ETHNONYMS: Adi-Dravida, depressed caste, external caste, Harijan, Panchama, Pariah, Scheduled Caste
The word "Untouchable" was first applied to this category of Hindus by the Maharaja Sayaji Rao III of Baroda in a lecture he gave in 1909, to describe their most essential characteristic vis-à-vis higher-ranking castes. Some twenty years later Mahatma Gandhi named them "Harijans," which means roughly "children of God." Later still the government of India drew up a list of the most disadvantaged castes, hence generating a new euphemism, "Scheduled Castes." Drawing on Sanskrit, Untouchables have called themselves "Panchama," or the "fifth varna," a term that is not often heard today; or, in South India, they are "Adi-Dravidas," meaning "original Dravidians." The British have long called them "Pariahs," in reference to a major Untouchable group of Tamil Nadu.
The Untouchables are collectively all those castes, in any part of South Asia, who are Hindus or former Hindus and rank below the Sudra varna. Their numbers are not known precisely, but in 1991 India probably had between 130 and 140 million Untouchables, and the subcontinental total would be close to 200 million.
The low rank of the Untouchables is explained by the general belief that their traditional occupations and other habits are or were polluting to higher castes in a spiritual way as they had something to do with blood, dirt, or death. Thus the families of leather workers, scavengers, and butchers are Untouchables, simply by reason of their traditional occupations. Furthermore, it is felt that this karma comes to Untouchables as a punishment for sins committed in a previous existence. Although these numerous castes all fall below the "pollution line," they are not undifferentiated in rank but rather recognize a range of social distinctions. Some, who rank higher than other Untouchables, serve as priests to the rest, at their own shrines, because it is impossible to get Brahmans or other priests of very high status to serve the religious offices of these people.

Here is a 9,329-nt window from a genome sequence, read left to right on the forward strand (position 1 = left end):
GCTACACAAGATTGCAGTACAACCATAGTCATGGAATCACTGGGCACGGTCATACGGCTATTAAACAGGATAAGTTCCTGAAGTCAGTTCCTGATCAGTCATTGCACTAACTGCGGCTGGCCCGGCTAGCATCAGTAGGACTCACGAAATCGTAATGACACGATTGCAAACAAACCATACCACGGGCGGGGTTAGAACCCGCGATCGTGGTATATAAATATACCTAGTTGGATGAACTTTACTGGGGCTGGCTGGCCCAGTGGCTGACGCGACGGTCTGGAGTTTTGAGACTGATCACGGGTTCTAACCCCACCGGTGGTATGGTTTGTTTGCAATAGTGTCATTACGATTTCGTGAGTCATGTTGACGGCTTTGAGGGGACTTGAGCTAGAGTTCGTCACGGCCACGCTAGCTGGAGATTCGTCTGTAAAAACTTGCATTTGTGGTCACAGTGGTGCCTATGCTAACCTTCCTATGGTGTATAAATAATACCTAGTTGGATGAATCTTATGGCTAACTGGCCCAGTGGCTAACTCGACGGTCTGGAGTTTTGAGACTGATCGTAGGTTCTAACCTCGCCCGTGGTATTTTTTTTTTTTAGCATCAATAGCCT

The marks of their supposed pollution were traditionally expressed in a variety of ways. Very commonly, a cheri or separated, satellite hamlet was established for the Untouchables of a village; otherwise, they would inhabit a segregated quarter. The use of their own wells and even in some areas the use of their own footpaths and bridges were thought to be ways of protecting the rest of Hindu society from their polluting Presence. In Kerala until a century ago there were various prescribed distances, ranging from 12 to 96 paces, closer than which the particular Untouchable castes could not approach higher-status Hindus. Some were said to be so polluting that they could pollute a corpse—itself considered highly polluting—or should only move around at nighttime. Some groups in Kerala polluted a Hindu of higher caste if only their shadow fell on him; others had to actually touch him or his food to do so.
In modern times the requirements of public transportation and daily living have made many of these observances anachronistic, if not quite unthinkable. Yet the Untouchables remain the most backward and least educated sector of the community. Various sorts of government uplift programs provided especially for the Scheduled Castes have gone some way toward improving the health, education, political representation, and employment opportunities for Untouchables. Yet they remain, in all South Asian countries, a somewhat despised and underprivileged category.
Sizable numbers of Untouchables have over the past century or so been converted to Christianity or Buddhism, partly in response to the relative egalitarianism of these faiths, and partly because membership in these communities might obscure one's Untouchable background and so improve the chances for better employment.
Untouchability is by no means confined to South Asia, for it has also been reported in Japan (the Buraku), Korea (the Paekchong), Tibet (the Ragyappa), and Burma (Pagoda slaves) ; in each case there is no association with Hinduism.
Fuchs, Stephen (1950). The Children of Hari. Vienna: Verlag Herold.
Mahar, J. Michael, ed. (1972). The Untouchables in Contemporary India. Tucson: University of Arizona Press.